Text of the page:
This article was originally published by Radio Free Asia and is reprinted with permission.
More than a million people took to the streets of Hong Kong on New Year’s Day in a resounding reminder to the city authorities that the past six months of pro-democracy protests will continue into 2020.
Crowds of people of all ages including families with young children converged on the city’s Victoria Park for a peaceful and officially approved march that was nonetheless attacked by riot police wielding tear gas.
“We have to walk side by side without losing sight of our initial aims,” Jimmy Sham, convenor of march organizers the Civil Human Rights Front, told the crowd.
“We have seen the government crack down on the Spark Alliance [funding campaign for arrestees], on teachers, and maybe even civil servants will be next.”
“This is about all of us, and we won’t give up the fight nor forget those who have been targeted for suppression,” he said. “We will walk hand-in-hand with them and continue to fight for the five demands.”
Singing the protest movement anthem, Glory to Hong Kong, and holding up their hands to signal the five demands of the movement, the crowd moved at glacial speed in the direction of the Central business district, hampered by the sheer numbers trying to join the throng from all directions.
“Don’t fear suppression, walk side by side!” the protesters chanted, as well as the now-familiar “Five demands, not one less!”
A protester surnamed Lee said she joined the march because she felt that chief executive Carrie Lam is protecting the Hong Kong police from independent scrutiny amid widespread criticism of their use of force against mostly peaceful protesters.
“She says that protesters are coming out and causing chaos and destruction, but judging from the news, it’s the police causing chaos and destruction,” Lee said. “They use excessive force and just fire tear gas.”
“So many people have committed suicide,” she said, in a reference to several discoveries of protesters’ bodies in cases that are widesly regarded as suspicious by the majority of protesters. “They say that these deaths aren’t suspicious, but I don’t think people in Hong Kong are going to believe that.”
As the protest march made its way through the city’s streets, taking up several lanes of highway, police declared it over, apparently expecting around a million people to disperse in a short time.
Riot police then moved into arrest hundreds of people who were trying to leave, bundling them aboard dozens of police buses that had moved in to collect them, according to live video feeds and social media posts from the scene.
Some 400 people were arrested in the Causeway Bay shopping district alone, Now TV reported.
Protesters also questioned whether two masked men dressed as protesters who smashed the glass doors of the China Life building in Wanchai were in fact protesters, as they fled on being challenged towards police lines, where they weren’t arrested.
A pitched battle began at around 4.00 p.m. outside the Southorn Stadium branch of HSBC in Wanchai, where protesters broke doors and windows and damaged an ATM machine.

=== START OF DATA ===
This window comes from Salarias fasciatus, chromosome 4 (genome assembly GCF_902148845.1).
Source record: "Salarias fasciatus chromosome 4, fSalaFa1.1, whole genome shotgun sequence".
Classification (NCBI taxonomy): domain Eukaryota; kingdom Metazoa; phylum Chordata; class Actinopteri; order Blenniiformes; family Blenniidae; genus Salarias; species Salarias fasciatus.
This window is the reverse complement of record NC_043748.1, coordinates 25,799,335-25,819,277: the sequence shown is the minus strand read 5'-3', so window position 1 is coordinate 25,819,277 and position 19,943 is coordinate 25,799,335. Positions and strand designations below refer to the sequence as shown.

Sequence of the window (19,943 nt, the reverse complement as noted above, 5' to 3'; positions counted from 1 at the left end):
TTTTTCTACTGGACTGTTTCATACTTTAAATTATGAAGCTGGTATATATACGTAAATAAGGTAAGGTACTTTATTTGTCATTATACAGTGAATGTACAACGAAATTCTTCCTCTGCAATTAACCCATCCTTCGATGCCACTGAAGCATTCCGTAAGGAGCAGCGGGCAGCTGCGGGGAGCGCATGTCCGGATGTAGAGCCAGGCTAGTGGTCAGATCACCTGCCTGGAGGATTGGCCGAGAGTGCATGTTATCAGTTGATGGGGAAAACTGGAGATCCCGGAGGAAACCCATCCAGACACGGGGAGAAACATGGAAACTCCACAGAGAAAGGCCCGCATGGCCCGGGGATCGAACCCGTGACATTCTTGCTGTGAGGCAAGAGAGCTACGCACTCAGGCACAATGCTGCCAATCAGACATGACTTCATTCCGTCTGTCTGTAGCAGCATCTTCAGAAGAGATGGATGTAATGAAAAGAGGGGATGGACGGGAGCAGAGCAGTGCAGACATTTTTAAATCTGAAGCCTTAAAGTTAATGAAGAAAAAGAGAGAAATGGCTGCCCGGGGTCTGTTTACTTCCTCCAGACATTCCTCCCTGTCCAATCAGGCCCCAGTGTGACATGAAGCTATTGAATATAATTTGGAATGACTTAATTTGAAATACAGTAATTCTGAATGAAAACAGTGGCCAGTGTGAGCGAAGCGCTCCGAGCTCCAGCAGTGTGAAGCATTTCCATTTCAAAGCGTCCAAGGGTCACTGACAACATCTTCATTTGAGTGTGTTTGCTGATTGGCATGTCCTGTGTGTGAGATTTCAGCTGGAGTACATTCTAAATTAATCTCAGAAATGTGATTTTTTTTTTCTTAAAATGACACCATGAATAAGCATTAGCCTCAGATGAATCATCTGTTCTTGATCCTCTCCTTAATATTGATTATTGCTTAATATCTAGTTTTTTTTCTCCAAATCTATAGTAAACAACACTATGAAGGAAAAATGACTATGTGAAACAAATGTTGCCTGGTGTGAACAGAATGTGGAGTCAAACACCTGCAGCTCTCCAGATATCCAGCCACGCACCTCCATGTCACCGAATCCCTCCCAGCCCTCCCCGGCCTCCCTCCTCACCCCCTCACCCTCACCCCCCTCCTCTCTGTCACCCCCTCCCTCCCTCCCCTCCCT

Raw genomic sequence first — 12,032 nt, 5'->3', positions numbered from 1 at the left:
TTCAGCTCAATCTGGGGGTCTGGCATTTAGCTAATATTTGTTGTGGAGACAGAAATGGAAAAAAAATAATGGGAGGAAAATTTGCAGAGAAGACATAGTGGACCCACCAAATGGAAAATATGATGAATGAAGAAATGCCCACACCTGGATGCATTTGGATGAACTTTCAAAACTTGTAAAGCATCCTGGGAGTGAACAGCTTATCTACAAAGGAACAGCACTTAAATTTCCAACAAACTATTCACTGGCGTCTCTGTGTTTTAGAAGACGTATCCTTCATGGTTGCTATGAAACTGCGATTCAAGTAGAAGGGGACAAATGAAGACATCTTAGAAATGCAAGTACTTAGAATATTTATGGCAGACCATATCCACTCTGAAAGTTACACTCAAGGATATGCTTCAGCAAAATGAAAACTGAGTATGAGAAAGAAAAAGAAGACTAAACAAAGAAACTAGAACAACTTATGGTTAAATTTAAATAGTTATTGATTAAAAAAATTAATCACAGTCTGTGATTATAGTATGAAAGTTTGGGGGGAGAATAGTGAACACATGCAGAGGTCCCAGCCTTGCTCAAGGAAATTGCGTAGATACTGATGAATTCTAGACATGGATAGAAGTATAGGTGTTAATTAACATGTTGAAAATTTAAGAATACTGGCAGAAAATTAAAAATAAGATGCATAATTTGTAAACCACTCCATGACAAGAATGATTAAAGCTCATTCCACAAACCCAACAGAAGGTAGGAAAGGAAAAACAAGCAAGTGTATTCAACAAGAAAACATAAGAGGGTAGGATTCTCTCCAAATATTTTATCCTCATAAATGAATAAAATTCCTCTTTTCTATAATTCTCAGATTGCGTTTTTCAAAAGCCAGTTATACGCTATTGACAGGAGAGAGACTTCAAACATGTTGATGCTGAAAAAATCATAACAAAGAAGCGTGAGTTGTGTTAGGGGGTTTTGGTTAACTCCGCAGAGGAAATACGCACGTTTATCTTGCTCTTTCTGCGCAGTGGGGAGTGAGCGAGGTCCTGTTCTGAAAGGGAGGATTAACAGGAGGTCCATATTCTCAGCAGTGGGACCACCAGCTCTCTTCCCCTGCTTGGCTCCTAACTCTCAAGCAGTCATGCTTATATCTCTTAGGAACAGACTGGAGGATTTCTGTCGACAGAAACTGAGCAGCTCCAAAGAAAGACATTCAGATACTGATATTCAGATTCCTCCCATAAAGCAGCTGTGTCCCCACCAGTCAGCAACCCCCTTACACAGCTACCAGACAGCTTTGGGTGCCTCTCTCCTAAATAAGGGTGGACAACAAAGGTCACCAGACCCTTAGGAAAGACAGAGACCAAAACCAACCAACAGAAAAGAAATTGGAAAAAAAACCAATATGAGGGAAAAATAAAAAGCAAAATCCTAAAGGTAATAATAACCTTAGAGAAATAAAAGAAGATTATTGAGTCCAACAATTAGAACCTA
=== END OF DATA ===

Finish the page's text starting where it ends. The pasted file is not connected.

Riot police charged the area, spraying pepper spray and firing tear gas at the crowd, while frontline protesters hurled petrol bombs and debris back at police lines.
An international group of politicians and former top officials meanwhile wrote to Lam to express “grave concern” over police brutality over the Christmas period.
“We have been horrified to see reports of police firing teargas, pepper-spray and rubber bullets at close-range at shoppers, peaceful protesters and innocent by-standers on Christmas Eve, Christmas Day, Boxing Day and again on Saturday 28 December,” the letter, which was posted on the website of the rights group Hong Kong Watch, said.
“We are profoundly disturbed by scenes of children and young people being severely beaten, and of rubber bullets being fired into people’s faces, acts which any ballistics expert would confirm presents a serious risk of injury or death,” it said.
‘Extremely unsatisfactory’ explanations
It said attempts by Lam’s administration to explain away the police use of force were “extremely unsatisfactory.”
“We understand that the actions of a small group of protesters have been violent, and we do not in any way condone violence or vandalism,”
The letter, which was signed by Sir Geoffrey Nice, former chief prosecutor of Slobodan Milosevic, Bundestag lawmaker Martin Patzelt, former premier of Ontario Bob Rae and former Speaker of the House of Commons John Bercow, among dozens of others.
But the majority of protesters had been attacked aggressively by the Hong Kong police even while protesting peacefully, the letter said, adding that growing public anger had been “borne of your government’s refusal to listen to their real fears, understood by many around the world, for more than six months.”
The letter also condemned the arrest and abuse of doctors, nurses and first-aiders at protest sites, reports of police in full riot gear with weapons patrolling hospital wards, insisting on accompanying doctors on consultations, demanding access to medical records, seeking access to hospital operation theaters and using ambulances to transport riot police.
It said the abuse of the press by police officers, as well as reports of torture, beatings and sexual abuse in detention were “profoundly concerning.”
“We urge you to listen to the protesters’ demands,” the letter said, calling for an independent inquiry into police violence, the release of all peaceful protesters and for Lam’s government to consider democratic reforms.